An electrocardiogram test that measures your heart’s electrical activity. Every heartbeat is triggered by an electrical signal. Heart problems often affect the electrical activity of your heart.
An electrocardiogram is a simple, painless test that measures your heart’s electrical activity. It’s also known as an ECG or EKG. Every heartbeat is triggered by an electrical signal that starts at the top of your heart and travels to the bottom. Heart problems often affect the electrical activity of your heart.
EKG is quick, painless, and harmless. A technician attaches 12 to 15 soft electrodes with a gel to your chest, arms, and legs. The technician may have to shave small areas to ensure the electrodes stick properly to your skin. Each electrode is about the size of a quarter. These electrodes are attached to electrical leads (wires), which are then attached to the EKG machine. During the test, you’ll need to lie still on a table while the machine records your heart’s electrical activity and places the information on a graph. Make sure to lie as still as possible and breathe normally. You shouldn’t talk during the test. After the procedure, the electrodes are removed and discarded.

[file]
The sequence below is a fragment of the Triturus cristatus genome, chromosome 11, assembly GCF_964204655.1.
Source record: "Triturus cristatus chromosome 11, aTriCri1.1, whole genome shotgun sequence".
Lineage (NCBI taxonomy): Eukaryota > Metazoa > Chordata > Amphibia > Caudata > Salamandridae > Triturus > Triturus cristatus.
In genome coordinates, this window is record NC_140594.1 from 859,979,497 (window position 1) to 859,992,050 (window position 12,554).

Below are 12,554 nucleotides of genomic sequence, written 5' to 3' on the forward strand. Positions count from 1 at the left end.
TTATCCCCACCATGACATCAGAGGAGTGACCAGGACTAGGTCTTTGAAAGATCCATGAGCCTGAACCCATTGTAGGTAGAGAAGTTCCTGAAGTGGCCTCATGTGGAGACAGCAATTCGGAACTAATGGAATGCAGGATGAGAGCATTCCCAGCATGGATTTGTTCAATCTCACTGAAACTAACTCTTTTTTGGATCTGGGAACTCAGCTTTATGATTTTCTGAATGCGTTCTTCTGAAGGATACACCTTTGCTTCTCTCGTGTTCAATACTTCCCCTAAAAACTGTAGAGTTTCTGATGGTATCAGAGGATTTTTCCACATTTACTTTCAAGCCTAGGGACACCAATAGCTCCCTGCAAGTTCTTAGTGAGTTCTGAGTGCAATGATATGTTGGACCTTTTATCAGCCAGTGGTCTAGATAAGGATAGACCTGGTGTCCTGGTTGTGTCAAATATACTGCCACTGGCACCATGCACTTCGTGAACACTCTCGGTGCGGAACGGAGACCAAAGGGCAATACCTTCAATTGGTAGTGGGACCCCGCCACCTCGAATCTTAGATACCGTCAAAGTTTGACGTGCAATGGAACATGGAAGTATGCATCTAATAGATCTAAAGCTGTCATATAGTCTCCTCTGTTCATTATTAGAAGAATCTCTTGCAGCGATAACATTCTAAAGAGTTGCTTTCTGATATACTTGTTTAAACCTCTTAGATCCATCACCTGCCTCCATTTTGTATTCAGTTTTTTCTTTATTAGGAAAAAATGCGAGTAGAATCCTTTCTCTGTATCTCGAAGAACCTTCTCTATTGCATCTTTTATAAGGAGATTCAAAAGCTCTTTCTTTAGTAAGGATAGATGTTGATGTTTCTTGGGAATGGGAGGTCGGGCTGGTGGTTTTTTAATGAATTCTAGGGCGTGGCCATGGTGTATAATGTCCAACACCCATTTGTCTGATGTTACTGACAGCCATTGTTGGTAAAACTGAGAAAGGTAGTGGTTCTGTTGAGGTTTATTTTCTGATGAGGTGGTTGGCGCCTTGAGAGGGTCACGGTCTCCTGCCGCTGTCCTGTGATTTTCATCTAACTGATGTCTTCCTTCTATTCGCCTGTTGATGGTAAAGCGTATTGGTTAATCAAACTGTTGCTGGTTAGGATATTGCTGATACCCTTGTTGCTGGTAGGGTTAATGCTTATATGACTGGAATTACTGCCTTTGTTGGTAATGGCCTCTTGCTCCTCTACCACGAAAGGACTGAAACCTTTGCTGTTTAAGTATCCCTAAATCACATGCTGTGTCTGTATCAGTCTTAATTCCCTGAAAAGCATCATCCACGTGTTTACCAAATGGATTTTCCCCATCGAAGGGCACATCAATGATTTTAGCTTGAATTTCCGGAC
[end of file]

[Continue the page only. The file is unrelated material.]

Abnormal EKG indicates because an EKG measures so many different aspects of the heart’s function, abnormal results can signify several issues.
- Electrolyte imbalances
- Heart attack or ischemia
- Heart rhythm abnormalities
How to Identify?
Doctor may recommend an EKG if you’re experiencing symptoms or signs that may suggest a heart problem, including:
- Pain in your chest
- Trouble breathing
- Feeling tired or weak
- Pounding, racing, or fluttering of your heart
- A feeling that your heart is beating unevenly
- Detection of unusual sounds when your doctor listens to your heart
Several symptoms can indicate that you may need an EKG to determine if your heart is functioning normally. Seek emergency medical attention if you experience:
- Chest pain or discomfort
- Difficulty breathing
- Heart palpitations or feeling your heart beating oddly
- The feeling that you might pass out
- Racing heart
- The feeling that your chest is being squeezed
What to Do?
Treatment response to an abnormal EKG typically depends on the underlying cause. For example, some people have a very slow heartbeat where the heart doesn’t conduct electrical signals in the correct order. This person may require a pacemaker, which helps restore the heart to a more normal rhythm. Other people may require medications taken regularly to maintain a more normal heart rhythm. Someone having a heart attack may require cardiac catheterization or surgery to allow blood flow to return to the heart. People with electrolyte imbalances may require correction with medications or fluids. For example, a person with dehydration may have imbalanced electrolytes that are causing an abnormal EKG. This person may require fluids, electrolyte-containing beverages, or medications to restore electrolytes. Sometimes, a doctor may not recommend any treatments for an abnormal EKG. This may be the case if a person doesn’t have troublesome symptoms or if the abnormality is not cause for concern.